Tickets for the Induction Ceremony and its surrounding events are limited. Box seats, custom sponsorship and hospitality packages are available. In addition, the International Tennis Hall of Fame is developing additional events and programs to complement the Induction Ceremony and allow as many fans as possible to be part of the celebration. Individuals looking for additional information should call 866-914-FAME (3263) and/or visit www.tennisfame.com.

Agassi, 40, of Las Vegas, Nevada, held the No. 1 singles ranking for 101 weeks, and is regarded as one of the greatest tennis players of all time, as well as one of the premier athletes of his generation. Agassi achieved a career singles record of 870-274, winning 60 titles, including four at the Australian Open, two at the US Open, and one victory each at the French Open and Wimbledon. Within his 60 tournament wins, he captured 17 Masters 1000 events. In 1990, he won the season-ending ATP World Tour Championships. Agassi earned a Gold Medal at the 1996 Olympics, by taking the Singles title in Atlanta. A member of two winning American Davis Cup teams (1990, 1992), Agassi achieved a career record of 30-6 in Davis Cup play for the United States. Agassi’s passionate performances, non-traditional apparel and style, and extraordinary skill made him one of the most iconic athletes in the history of the game. He is credited for reviving the popularity of the game and inspiring a generation of tennis players.

In 1999, Agassi came back from two sets down against Andrei Medvedev in the final to win the French Open, putting him in the elite company of Rod Laver, Don Budge, Fred Perry and Roy Emerson, as the only five men at that time to have achieved a Career Grand Slam. (Roger Federer later joined them with his victory at the French Open in 2009.) This win also made him the first male player in history to have won all four Grand Slam titles on three different surfaces (clay, grass, and hard courts), a tribute to his adaptability.

Agassi turned professional in 1986 at the age of 16, and made his way into the top-100 in his first professional year, finishing the season ranked No. 91. He won his first Tour-level title in 1987, and closed out his second professional season ranked No. 25 in the world. In 1988 his year-end ranking was No. 3 and he surpassed $2 million (US) in career prize money, after playing in just 43 career tournaments – the fastest anyone in history had reached that mark. Agassi enjoyed a long, successful career through 2006, during which time he earned more than $30 million (US) in prize-money, fourth only to Roger Federer, Pete Sampras and Rafael Nadal to date.

In June 2003, at the age of 33, Agassi became the oldest player to hold the No. 1 singles ranking, a position that he held onto for twelve weeks. Agassi retired from professional tennis on September 3, 2006, after losing in the third round of the US Open. He delivered a memorable retirement speech and was honored with an eight-minute standing ovation from the crowd.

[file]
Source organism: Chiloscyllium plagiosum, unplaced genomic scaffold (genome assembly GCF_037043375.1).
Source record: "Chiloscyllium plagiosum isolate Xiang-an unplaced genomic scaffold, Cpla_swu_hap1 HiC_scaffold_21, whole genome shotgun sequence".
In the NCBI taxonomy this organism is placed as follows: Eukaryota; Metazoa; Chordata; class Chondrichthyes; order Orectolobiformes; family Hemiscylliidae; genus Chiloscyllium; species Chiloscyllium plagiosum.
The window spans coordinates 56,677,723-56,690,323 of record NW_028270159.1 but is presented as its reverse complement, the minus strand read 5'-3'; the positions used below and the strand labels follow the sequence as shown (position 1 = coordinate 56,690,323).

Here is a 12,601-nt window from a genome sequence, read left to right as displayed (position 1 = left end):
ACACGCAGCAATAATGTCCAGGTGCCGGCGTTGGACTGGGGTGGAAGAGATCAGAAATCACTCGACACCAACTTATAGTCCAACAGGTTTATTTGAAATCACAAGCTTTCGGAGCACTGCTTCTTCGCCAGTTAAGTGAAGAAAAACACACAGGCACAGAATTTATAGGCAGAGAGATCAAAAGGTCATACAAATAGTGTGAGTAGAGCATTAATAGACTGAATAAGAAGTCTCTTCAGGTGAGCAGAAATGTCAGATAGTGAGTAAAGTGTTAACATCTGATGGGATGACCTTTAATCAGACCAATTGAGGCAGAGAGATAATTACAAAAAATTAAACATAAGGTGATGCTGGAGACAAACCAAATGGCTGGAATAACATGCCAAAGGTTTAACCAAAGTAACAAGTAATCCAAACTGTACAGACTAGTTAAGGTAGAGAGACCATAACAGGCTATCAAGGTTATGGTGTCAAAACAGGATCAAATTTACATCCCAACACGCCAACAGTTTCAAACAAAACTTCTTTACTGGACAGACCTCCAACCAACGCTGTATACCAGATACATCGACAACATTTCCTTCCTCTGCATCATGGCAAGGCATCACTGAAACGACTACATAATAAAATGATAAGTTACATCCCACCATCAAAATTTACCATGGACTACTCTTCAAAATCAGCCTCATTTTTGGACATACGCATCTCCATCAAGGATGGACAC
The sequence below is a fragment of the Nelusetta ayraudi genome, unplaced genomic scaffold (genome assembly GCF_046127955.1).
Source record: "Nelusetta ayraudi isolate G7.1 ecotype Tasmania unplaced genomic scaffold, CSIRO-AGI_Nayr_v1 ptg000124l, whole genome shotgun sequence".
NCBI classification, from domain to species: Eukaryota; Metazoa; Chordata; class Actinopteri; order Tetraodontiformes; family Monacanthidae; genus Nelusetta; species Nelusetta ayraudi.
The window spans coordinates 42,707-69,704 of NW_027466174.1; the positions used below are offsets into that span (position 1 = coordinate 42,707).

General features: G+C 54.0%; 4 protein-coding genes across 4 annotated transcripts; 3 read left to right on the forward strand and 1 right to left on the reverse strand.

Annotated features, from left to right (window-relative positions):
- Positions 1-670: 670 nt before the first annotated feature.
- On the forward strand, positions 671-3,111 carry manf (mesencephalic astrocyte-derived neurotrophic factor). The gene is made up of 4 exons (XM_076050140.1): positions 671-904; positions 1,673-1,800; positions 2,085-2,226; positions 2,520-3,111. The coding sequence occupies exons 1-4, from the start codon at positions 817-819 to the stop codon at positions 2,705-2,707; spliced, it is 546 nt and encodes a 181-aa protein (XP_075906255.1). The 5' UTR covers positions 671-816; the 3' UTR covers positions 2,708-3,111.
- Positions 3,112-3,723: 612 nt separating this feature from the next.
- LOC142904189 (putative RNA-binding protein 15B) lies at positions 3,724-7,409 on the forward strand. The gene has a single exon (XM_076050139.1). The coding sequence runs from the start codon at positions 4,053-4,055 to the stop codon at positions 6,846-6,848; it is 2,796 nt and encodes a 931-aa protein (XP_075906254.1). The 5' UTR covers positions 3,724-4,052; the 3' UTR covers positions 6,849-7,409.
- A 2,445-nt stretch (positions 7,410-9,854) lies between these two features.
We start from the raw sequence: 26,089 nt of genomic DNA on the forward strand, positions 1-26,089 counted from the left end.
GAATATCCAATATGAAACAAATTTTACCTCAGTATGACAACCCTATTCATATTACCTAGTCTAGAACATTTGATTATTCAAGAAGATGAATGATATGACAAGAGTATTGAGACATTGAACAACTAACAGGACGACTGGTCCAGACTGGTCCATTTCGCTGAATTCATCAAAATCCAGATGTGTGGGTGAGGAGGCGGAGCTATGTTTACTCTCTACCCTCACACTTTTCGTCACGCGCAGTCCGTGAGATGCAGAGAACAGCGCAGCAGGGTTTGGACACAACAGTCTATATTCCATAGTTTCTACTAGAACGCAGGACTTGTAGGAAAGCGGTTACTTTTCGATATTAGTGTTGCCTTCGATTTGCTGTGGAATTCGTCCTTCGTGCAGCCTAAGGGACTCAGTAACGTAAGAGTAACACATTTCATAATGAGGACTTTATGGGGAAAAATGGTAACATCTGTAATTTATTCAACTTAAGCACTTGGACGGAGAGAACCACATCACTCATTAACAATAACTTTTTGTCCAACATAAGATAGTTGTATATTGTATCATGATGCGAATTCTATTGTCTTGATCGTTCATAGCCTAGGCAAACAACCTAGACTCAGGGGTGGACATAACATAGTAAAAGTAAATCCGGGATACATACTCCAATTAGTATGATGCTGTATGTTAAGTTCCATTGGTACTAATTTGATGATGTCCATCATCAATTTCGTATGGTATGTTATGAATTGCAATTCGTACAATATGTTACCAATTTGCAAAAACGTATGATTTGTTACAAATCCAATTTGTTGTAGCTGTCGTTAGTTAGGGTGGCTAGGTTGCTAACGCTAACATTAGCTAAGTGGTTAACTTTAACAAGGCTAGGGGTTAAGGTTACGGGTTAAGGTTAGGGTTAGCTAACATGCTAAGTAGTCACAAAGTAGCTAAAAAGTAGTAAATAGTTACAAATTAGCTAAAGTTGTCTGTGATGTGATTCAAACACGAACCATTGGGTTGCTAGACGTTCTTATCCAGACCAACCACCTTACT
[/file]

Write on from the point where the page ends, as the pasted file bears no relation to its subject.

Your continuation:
During his career and into retirement, Agassi has been a dedicated philanthropist. In 1994, he founded the Andre Agassi Foundation for Education, which is devoted to helping at-risk youth in Las Vegas and its surrounding areas. Since the inception of the Andre Agassi Foundation for Education $150 million dollars has been raised to benefit the mission of the Foundation, including $92 million from the Grand Slam for Children fundraising event. In 1995 and 2001, Agassi was awarded the Arthur Ashe Humanitarian Award, which is presented annually to one ATP World Tour player in acknowledgement of outstanding humanitarian contributions.

In 1997, he established the Andre Agassi Boys & Girls Club in Las Vegas, which supports 2,000 children throughout the year and boasts a world class junior tennis team and basketball program. Additionally, the club utilizes a rigorous system that encourages a mix of academics and athletics.

In 2001, Agassi opened the Andre Agassi College Preparatory Academy, a tuition-free public charter school in Las Vegas’ most at-risk neighborhood. The school utilizes advanced technology, smaller class sizes and extended school hours, among other tactics, to combat lowered academic expectations and to foster a sense of hope among this community’s most challenged children. In 2009 and 2010, the school graduated a 100% acceptance rate for higher education.

In 2007, Agassi joined forces with Muhammad Ali, Lance Armstrong, Warrick Dunn, Jeff Gordon, Mia Hamm, Tony Hawk, Andrea Jaeger, Jackie Joyner-Kersee, Mario Lemieux, Alonzo Mourning and Cal Ripken, Jr. to found Athletes for Hope. The non-profit organization helps professional athletes get involved in charitable causes and aims to inspire the sports community, especially athletes, to make a difference and to inspire others to pass their passion for philanthropy from generation to generation.

Agassi is married to retired professional tennis player and 2004 Hall of Famer Stefanie Graf, and they reside in Las Vegas with their two children.

Induction Process
International Tennis Hall of Fame President and 1970 Hall of Famer Tony Trabert serves as Chair of the Enshrinee Nominating Committee. Election to the Hall of Fame is voted on by a panel of more than 100 tennis media professionals around the world and a 75% favorable vote is required for induction.